Zimbabwean teachers are planning a stay away next Tuesday on the first day of the school year due to the harsh economic situation which has resulted in the devaluation of their salaries.
In a statement, the largest teachers’ union said their members are worried about their meager salaries and as a result they won’t report for work.
“Our members are unable to report for duty with effect from the 8th of January 2019 due to incapacitation. To enable the teachers to report for work and to subsist, we demand the payment of salaries in U.S dollars,” reads the statement signed by the Zimbabwe Teachers’ Association’s secretary general Richard Gundani.
Other teachers’ organizations have also promised to boycott work on Tuesday expressing similar sentiments.
Meanwhile, striking doctors say they have not called off a 37-day strike contrary to government reports that the two sides have reached an agreement for them to return to work.
They disowned a man identified only as P. Chivese, who signed an agreement with the Health Service Board and a government representative on Saturday in which they called off the strike saying most of the issues raised by the striking doctors had been resolved.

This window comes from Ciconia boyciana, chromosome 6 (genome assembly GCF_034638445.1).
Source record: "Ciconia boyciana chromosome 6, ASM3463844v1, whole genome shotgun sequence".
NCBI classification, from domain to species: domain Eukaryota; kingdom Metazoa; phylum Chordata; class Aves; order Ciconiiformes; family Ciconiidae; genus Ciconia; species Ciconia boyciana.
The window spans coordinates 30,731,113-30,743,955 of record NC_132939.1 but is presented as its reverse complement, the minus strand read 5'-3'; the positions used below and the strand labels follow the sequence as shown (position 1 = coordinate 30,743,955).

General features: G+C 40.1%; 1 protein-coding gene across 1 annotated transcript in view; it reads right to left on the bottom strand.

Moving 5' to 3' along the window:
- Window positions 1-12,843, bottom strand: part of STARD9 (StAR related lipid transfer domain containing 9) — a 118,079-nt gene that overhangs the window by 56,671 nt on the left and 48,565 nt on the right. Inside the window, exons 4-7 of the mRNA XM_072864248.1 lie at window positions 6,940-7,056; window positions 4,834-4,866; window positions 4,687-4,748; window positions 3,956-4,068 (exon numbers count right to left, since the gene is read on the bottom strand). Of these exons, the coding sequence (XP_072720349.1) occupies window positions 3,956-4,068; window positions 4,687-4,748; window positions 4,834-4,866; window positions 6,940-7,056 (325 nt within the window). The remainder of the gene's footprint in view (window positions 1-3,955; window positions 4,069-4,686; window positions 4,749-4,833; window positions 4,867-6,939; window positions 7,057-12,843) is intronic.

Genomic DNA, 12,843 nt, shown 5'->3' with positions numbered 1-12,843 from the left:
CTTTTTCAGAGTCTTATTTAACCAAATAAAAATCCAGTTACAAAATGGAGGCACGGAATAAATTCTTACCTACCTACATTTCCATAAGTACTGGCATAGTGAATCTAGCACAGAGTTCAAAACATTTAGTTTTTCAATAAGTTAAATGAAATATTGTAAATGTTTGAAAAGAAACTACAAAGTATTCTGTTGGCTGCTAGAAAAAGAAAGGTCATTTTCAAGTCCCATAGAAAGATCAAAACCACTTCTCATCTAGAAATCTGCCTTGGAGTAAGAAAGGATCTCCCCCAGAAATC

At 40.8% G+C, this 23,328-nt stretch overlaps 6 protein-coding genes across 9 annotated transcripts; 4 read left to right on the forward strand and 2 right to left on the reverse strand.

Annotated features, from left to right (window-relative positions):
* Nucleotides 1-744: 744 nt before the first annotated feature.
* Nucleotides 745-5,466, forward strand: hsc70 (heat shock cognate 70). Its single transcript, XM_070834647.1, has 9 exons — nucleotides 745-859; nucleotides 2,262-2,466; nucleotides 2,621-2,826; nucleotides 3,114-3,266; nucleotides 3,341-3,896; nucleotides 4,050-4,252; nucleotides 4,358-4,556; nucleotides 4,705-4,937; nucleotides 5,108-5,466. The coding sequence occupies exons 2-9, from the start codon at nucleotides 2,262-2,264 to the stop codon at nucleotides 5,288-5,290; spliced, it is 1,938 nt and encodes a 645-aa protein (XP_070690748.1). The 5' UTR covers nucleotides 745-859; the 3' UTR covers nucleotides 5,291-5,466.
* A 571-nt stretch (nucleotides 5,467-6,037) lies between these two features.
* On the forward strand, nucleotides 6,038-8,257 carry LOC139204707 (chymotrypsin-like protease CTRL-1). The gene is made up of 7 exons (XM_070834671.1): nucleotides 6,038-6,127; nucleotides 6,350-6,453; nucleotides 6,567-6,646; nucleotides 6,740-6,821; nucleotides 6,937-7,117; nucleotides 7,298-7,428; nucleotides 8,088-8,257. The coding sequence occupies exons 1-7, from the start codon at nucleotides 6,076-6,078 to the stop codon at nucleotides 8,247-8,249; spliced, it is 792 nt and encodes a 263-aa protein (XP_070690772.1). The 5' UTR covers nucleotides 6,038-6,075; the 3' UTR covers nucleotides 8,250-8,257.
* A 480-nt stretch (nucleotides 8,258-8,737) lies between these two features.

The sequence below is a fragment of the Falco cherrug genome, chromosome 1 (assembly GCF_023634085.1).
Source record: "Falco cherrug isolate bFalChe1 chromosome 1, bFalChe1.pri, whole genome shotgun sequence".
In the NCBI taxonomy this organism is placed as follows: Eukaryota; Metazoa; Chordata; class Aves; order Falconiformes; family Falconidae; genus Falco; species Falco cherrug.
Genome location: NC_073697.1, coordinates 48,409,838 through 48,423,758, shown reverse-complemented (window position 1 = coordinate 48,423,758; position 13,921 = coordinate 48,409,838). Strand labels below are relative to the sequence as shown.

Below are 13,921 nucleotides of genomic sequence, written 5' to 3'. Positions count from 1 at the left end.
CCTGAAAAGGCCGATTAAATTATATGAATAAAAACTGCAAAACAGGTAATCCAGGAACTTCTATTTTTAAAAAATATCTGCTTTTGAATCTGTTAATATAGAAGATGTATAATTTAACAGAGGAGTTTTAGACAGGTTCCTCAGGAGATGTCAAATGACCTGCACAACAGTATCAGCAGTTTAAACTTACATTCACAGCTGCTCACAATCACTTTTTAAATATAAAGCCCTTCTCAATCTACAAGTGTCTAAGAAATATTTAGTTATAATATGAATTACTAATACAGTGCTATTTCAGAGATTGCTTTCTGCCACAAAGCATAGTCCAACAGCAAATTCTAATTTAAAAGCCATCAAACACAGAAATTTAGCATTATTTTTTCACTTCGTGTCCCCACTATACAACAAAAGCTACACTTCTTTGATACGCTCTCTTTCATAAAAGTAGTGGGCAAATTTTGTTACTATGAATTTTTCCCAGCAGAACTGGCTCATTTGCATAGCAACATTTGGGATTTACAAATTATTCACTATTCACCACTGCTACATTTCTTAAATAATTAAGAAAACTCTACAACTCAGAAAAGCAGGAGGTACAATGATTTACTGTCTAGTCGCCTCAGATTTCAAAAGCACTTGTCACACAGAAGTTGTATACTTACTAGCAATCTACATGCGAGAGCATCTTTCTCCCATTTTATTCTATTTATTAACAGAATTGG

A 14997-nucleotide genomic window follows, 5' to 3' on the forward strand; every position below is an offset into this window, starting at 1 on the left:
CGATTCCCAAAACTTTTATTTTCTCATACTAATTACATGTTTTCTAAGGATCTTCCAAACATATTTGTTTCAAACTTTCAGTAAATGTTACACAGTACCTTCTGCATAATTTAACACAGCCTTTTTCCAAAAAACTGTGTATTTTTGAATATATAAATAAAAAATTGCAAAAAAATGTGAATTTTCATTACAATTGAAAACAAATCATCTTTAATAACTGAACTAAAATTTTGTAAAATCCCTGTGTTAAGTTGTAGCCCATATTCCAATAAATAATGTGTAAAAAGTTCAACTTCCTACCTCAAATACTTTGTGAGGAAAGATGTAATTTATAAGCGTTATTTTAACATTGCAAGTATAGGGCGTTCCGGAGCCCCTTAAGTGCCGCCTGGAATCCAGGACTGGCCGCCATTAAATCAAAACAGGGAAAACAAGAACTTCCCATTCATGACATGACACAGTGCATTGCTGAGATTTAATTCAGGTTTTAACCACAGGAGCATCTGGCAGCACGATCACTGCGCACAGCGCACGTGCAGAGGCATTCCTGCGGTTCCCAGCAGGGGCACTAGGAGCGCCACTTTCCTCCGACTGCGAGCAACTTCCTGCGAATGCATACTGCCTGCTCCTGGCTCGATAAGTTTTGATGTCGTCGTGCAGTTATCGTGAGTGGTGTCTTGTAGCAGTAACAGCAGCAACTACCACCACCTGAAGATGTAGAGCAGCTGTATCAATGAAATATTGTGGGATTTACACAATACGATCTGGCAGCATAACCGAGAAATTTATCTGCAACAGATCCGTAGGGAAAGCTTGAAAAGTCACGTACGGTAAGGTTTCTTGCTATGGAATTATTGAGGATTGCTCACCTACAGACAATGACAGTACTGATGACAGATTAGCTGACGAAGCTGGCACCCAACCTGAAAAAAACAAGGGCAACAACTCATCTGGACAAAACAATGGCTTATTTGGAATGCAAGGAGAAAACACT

A representative of the doctors said they had not even agreed to call off the strike after holding a meeting with first lady Auxilla Mnangagwa.
The nationwide strike is to demand better pay and conditions in a country grappling with severe dollar shortages and spiralling inflation.
Mthabisi Bebhe, secretary general of the Zimbabwe Hospital Doctors Association, told Reuters that contrary to reports in the state-owned newspaper, the Herald, the association had not yet consulted members after the meeting.
“Members of the executive met with (Auxilla Mnangagwa) but no agreement was reached,” Bebhe said. “The strike has not been called off.”
Auxilla Mnangagwa is an advocate on health issues.
The doctors’ first strike in March last year marked the first major labour dispute faced by President Emmerson Mnangagwa, who is under pressure to repair an economy suffering after decades of missteps by his predecessor Robert Mugabe.
Public hospitals have been left short of drugs and reliant on patients to buy them, while pharmacies have stopped accepting insurance policies for purchases and demand payment in U.S. dollars.
Mnangagwa said in a video posted by the Information Ministry on Friday that the doctors had shared their concerns during the meeting and expressed their willingness to return to work.
“I will ask the relevant authorities to handle their demands,” he said.